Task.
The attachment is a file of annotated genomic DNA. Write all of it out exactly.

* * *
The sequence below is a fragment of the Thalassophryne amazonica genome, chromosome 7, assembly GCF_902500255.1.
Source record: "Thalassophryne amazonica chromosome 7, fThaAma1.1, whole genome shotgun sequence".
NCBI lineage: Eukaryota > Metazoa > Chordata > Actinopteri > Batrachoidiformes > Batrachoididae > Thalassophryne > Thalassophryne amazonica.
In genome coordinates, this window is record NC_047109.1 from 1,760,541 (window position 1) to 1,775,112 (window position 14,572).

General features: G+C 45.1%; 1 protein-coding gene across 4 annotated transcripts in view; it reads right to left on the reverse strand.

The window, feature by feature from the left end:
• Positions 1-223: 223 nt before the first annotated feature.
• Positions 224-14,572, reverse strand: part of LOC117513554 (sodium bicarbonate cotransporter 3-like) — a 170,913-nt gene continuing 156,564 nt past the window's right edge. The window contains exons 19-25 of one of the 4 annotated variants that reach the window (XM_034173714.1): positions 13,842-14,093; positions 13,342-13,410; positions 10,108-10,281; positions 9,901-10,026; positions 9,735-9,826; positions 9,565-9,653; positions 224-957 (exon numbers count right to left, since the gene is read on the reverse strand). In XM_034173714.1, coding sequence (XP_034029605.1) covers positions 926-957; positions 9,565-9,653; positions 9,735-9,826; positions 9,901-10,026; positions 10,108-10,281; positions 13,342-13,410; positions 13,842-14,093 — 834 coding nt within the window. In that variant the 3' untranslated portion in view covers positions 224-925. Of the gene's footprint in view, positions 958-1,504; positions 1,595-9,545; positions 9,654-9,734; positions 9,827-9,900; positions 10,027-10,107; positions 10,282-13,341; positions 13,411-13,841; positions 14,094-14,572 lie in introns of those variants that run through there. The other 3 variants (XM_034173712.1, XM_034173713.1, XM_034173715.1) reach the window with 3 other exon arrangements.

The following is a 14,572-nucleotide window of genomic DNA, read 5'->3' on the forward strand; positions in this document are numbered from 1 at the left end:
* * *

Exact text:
The sequence below is a fragment of the Thalassophryne amazonica genome, chromosome 7, assembly GCF_902500255.1.
Source record: "Thalassophryne amazonica chromosome 7, fThaAma1.1, whole genome shotgun sequence".
NCBI lineage: Eukaryota > Metazoa > Chordata > Actinopteri > Batrachoidiformes > Batrachoididae > Thalassophryne > Thalassophryne amazonica.
In genome coordinates, this window is record NC_047109.1 from 1,760,541 (window position 1) to 1,775,112 (window position 14,572).

General features: G+C 45.1%; 1 protein-coding gene across 4 annotated transcripts in view; it reads right to left on the reverse strand.

The window, feature by feature from the left end:
• Positions 1-223: 223 nt before the first annotated feature.
• Positions 224-14,572, reverse strand: part of LOC117513554 (sodium bicarbonate cotransporter 3-like) — a 170,913-nt gene continuing 156,564 nt past the window's right edge. The window contains exons 19-25 of one of the 4 annotated variants that reach the window (XM_034173714.1): positions 13,842-14,093; positions 13,342-13,410; positions 10,108-10,281; positions 9,901-10,026; positions 9,735-9,826; positions 9,565-9,653; positions 224-957 (exon numbers count right to left, since the gene is read on the reverse strand). In XM_034173714.1, coding sequence (XP_034029605.1) covers positions 926-957; positions 9,565-9,653; positions 9,735-9,826; positions 9,901-10,026; positions 10,108-10,281; positions 13,342-13,410; positions 13,842-14,093 — 834 coding nt within the window. In that variant the 3' untranslated portion in view covers positions 224-925. Of the gene's footprint in view, positions 958-1,504; positions 1,595-9,545; positions 9,654-9,734; positions 9,827-9,900; positions 10,027-10,107; positions 10,282-13,341; positions 13,411-13,841; positions 14,094-14,572 lie in introns of those variants that run through there. The other 3 variants (XM_034173712.1, XM_034173713.1, XM_034173715.1) reach the window with 3 other exon arrangements.

The following is a 14,572-nucleotide window of genomic DNA, read 5'->3' on the forward strand; positions in this document are numbered from 1 at the left end: